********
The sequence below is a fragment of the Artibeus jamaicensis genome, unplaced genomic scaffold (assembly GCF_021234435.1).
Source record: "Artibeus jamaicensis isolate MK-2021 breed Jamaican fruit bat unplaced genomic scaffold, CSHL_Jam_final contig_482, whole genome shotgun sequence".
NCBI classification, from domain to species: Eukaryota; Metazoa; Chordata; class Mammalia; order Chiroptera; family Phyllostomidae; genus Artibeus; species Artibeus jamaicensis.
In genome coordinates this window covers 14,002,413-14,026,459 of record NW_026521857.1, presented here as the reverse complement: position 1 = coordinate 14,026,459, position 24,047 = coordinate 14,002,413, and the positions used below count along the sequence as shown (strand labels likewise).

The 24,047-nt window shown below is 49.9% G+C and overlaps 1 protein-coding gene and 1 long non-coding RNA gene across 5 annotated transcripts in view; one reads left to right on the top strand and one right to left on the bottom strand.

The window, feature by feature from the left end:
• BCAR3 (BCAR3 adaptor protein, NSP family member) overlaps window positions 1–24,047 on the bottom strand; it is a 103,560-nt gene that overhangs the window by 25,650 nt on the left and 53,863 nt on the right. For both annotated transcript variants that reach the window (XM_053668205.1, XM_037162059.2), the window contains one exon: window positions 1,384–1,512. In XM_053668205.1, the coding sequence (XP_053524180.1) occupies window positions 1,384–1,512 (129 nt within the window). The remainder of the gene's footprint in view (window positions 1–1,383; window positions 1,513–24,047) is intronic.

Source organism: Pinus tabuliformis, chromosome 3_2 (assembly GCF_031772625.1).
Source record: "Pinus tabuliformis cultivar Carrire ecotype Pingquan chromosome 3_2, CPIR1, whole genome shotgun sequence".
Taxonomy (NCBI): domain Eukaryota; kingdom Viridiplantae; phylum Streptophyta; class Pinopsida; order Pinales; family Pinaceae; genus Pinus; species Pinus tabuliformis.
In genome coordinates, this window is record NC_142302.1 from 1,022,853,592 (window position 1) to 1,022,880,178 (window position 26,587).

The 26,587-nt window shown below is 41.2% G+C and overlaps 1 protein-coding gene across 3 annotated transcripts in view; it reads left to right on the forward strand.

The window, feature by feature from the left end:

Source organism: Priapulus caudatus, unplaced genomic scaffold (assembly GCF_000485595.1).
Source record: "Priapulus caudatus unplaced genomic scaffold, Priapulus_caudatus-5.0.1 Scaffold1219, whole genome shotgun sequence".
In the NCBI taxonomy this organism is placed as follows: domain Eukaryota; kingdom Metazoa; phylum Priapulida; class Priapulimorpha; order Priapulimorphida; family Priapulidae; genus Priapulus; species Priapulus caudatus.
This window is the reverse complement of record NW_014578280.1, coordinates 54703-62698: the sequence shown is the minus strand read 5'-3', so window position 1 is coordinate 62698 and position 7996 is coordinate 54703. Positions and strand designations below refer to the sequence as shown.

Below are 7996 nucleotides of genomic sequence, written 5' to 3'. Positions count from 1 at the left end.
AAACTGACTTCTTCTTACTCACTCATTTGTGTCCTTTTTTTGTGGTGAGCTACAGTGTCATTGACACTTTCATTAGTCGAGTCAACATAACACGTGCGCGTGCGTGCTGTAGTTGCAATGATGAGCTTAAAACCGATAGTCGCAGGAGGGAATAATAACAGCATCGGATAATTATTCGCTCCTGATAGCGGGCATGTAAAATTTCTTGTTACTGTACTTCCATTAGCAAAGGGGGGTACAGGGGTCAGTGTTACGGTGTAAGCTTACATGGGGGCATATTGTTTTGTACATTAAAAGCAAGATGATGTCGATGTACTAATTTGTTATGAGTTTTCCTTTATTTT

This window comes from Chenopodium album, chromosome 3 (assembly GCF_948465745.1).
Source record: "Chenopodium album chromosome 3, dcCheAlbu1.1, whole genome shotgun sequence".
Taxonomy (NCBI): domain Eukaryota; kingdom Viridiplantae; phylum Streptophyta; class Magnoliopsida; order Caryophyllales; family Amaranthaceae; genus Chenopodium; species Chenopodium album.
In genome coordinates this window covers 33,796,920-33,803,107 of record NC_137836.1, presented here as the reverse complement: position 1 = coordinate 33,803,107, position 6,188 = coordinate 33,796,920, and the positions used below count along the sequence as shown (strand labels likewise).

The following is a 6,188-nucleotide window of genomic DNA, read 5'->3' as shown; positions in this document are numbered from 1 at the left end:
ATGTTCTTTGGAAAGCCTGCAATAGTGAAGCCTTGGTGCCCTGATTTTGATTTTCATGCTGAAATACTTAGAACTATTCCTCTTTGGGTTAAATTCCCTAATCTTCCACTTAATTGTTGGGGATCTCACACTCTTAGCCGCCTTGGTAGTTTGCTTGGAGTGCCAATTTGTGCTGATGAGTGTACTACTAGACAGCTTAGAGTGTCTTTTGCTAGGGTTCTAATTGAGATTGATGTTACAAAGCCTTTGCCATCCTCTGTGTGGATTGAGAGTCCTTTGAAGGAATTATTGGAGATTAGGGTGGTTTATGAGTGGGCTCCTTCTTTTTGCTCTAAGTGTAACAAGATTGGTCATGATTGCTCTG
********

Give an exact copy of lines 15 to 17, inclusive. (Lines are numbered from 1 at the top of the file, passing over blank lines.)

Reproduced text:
Source record: "Priapulus caudatus unplaced genomic scaffold, Priapulus_caudatus-5.0.1 Scaffold1219, whole genome shotgun sequence".
In the NCBI taxonomy this organism is placed as follows: domain Eukaryota; kingdom Metazoa; phylum Priapulida; class Priapulimorpha; order Priapulimorphida; family Priapulidae; genus Priapulus; species Priapulus caudatus.
This window is the reverse complement of record NW_014578280.1, coordinates 54703-62698: the sequence shown is the minus strand read 5'-3', so window position 1 is coordinate 62698 and position 7996 is coordinate 54703. Positions and strand designations below refer to the sequence as shown.